Monday, June 30, 2008

Old House, Old Friends

Is it that the setting was just right for a gathering of old friends, or is it that old friends make the setting just right? No matter---it was perfect.

Gentle rains that lowered the stifling temperatures; cooling breezes; the distant call of the quail; the old house filled with almost a century of memories and love and good times; the rocking chairs that seem to call our names---that was the setting to which ten old friends gathered.

Soon, the sounds of the frogs and cicadas and quail were silenced by the laughter of those friends, the tinkling of ice in refreshing beverages, myriad conversations on the porch and around the table, and the satiated sighs that followed a wonderful meal. Just another good time together in that old house!

Sunday, June 29, 2008

You Been Farming Long?

Tom has a picture of two little boys in their overalls with the caption, "you been farming long?". He put it on the wall at the farm. He has been waiting for our grandsons to get old enough to follow him around and to enjoy the wildlife and the open spaces with him. Well, he has one at that stage. With Brooks this weekend, we saw the "little boy" for the first time---I'm talking the heavy sweating, bee hunting, ant killing, tire kicking, pecan stomping, head-to-toe dirty, yard peeing little boy. He didn't have time for anything but exploring with Dan-Dad-De. YaYa is definite second fiddle.

Friday, June 27, 2008

Lucy's Back!

Lucy was my mother-in-law, and she was wonderful! She died in 1998. The family called her Mama Lucy. She was a traditional grandmother--her arms were always open; her lap was soft and snuggley; she told great stories; she just couldn't say no; and she would do whatever the children wanted. Coke for dinner, no problem; stay up past bedtime, no problem; sleep with her, no problem. She played games when she was so sleepy she could hardly stay awake, and she cooked big meals no matter what. Our children still talk about the good times they had with her.

Andrew and Brooks are here for the weekend, and I can tell you that Lucy's back---only she looks like Granddad! There were just the four of us here last evening. Brooks, at 28 months, is very comfortable with YaYa and Granddad, so he had himself a big time. The boys first went to the train yard for Brooks to see the big trains; then they marched around the house with flags--Brooks loves to march! Then, he and Grandad played with the tractors--they filled the tractors with gas,they plowed the fields, pumped up the tires, and planted corn, butter beans, and sunflowers---all imaginative of course. Then there was jumping on the bed while singing Five Little Monkeys with Granddad ready to catch him! I didn't hear "No" one single time. Yes, Lucy is back!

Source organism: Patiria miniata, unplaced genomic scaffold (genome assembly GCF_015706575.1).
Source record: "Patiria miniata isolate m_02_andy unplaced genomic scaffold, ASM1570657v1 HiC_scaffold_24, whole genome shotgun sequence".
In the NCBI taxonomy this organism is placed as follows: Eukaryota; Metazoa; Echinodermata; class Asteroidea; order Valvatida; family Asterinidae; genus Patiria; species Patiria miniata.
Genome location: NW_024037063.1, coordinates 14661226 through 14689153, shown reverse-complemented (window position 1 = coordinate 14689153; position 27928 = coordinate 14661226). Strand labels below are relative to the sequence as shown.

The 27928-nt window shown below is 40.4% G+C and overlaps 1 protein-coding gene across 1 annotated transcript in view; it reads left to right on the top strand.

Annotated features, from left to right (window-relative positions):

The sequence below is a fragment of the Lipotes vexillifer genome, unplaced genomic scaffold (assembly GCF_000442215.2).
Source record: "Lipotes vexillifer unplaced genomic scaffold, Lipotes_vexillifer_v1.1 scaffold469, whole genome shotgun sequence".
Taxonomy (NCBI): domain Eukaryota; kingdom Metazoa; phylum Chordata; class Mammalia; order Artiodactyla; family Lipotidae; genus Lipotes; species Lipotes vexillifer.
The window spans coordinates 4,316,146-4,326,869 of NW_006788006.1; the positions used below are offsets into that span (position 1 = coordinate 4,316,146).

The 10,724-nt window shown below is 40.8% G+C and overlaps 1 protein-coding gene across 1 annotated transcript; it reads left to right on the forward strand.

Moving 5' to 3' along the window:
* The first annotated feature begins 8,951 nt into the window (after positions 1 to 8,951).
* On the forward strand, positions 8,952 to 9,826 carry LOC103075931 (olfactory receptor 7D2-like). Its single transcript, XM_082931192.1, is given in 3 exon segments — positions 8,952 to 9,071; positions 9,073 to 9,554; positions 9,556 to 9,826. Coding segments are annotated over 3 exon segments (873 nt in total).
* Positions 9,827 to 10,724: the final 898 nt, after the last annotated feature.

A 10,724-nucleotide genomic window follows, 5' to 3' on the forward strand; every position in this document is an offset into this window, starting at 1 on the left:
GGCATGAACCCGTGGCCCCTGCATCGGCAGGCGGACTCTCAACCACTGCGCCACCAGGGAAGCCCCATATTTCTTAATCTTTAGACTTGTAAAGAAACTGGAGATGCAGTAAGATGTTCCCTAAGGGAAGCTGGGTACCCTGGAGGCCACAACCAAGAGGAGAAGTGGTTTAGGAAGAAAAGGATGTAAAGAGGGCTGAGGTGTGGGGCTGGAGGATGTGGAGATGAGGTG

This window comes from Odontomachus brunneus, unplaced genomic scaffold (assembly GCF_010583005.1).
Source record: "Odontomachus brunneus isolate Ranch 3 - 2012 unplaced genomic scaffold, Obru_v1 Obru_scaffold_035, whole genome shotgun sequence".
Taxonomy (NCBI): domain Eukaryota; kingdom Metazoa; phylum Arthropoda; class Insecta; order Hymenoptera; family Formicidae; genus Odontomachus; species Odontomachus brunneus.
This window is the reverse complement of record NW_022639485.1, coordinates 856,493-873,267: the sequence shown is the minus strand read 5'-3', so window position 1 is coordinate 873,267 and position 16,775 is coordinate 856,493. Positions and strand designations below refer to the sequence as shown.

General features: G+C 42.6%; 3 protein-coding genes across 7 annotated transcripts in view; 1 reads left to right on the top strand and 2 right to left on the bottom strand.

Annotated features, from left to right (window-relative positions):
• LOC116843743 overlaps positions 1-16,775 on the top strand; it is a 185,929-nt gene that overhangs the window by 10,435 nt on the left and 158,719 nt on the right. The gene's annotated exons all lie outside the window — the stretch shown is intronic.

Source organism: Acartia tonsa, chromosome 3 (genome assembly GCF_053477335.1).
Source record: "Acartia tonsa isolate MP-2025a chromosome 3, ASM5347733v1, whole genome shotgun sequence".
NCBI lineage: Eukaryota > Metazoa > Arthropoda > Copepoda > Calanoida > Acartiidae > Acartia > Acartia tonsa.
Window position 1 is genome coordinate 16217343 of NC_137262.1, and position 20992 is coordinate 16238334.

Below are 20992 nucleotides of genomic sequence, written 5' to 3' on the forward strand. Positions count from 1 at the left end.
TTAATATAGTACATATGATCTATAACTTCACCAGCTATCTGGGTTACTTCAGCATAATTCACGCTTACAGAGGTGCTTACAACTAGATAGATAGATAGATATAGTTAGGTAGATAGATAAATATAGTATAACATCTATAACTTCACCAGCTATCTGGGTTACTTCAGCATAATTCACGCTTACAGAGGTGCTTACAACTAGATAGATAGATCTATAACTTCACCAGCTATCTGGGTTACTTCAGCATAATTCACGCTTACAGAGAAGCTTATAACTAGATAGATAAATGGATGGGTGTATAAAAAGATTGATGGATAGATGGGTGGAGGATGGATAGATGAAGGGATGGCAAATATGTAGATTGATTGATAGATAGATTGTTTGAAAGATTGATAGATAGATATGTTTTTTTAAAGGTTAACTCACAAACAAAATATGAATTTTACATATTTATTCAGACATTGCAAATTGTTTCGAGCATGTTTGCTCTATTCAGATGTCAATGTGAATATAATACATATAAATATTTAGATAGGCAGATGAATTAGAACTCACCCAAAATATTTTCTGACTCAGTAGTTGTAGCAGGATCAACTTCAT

Wednesday, June 25, 2008

TT #15 Books About Three Generations of Women

I enjoy reading, and I will pick up just about anything. On my bedside table at this moment are Eat, Pray, Love; Oxymoronica; A Walk in the Woods, and Miss Read. But what I often enjoy is a good story about three generations of women. I love to read a story through the eyes of women because their families are usually close by. I have a favorite. Both my daughter and I have read it multiple times; in fact, it is literally falling apart. It is #13 in the list below, but I was surprised to find that there are hundreds of books about three generations of women. I have listed twelve, some of which I have read and some I wish to read, and my personal favorite. If you read the reviews of it on Amazon you will see that I am not alone in my enjoyment of that story.

  1. Circle of Three--Patricia Gaffney. The lives of grandmother Dana, mother Carrie, and daughter Ruth are instantly altered by the untimely death of Carrie's husband, Stephen.

  2. Charms for the Easy Life---Kaye Gibbons This new novel depicts three generations of Southern women living together during World War II.

  3. Wild Swans---Jung Chang. The author recounts the evocative, unsettling, and insistently gripping story of how three generations of women in her family fared in the political maelstrom of China during the 20th century.

  4. A Yellow Raft in Blue Water---Michael Dorris. This spare generational novel presents Rayona, Christine and "Aunt" Ida, Native American mothers and daughters bonded by blood and secrets.

  5. Jump at the Sun---Kim McLarin. McLarin (Taming It Down) weaves the stories of three generations of mothers and daughters in astringent prose ("You couldn't be expected to live without them, but you'd better remember at all times, even with the good ones, that it was you against them," Grace muses of the wild cards that are men). Her characters chafe against the bonds of poverty, racism and feminine stereotypes, but their deeper struggle is to resolve their longing for fulfillment with ties of the heart.

  6. Unburnable---Marie-elena John. This compelling first novel traces the fortunes of three generations of women from the small Caribbean Island of Dominica. Matilda, descended from African slaves, was a famous healer and possible murderer.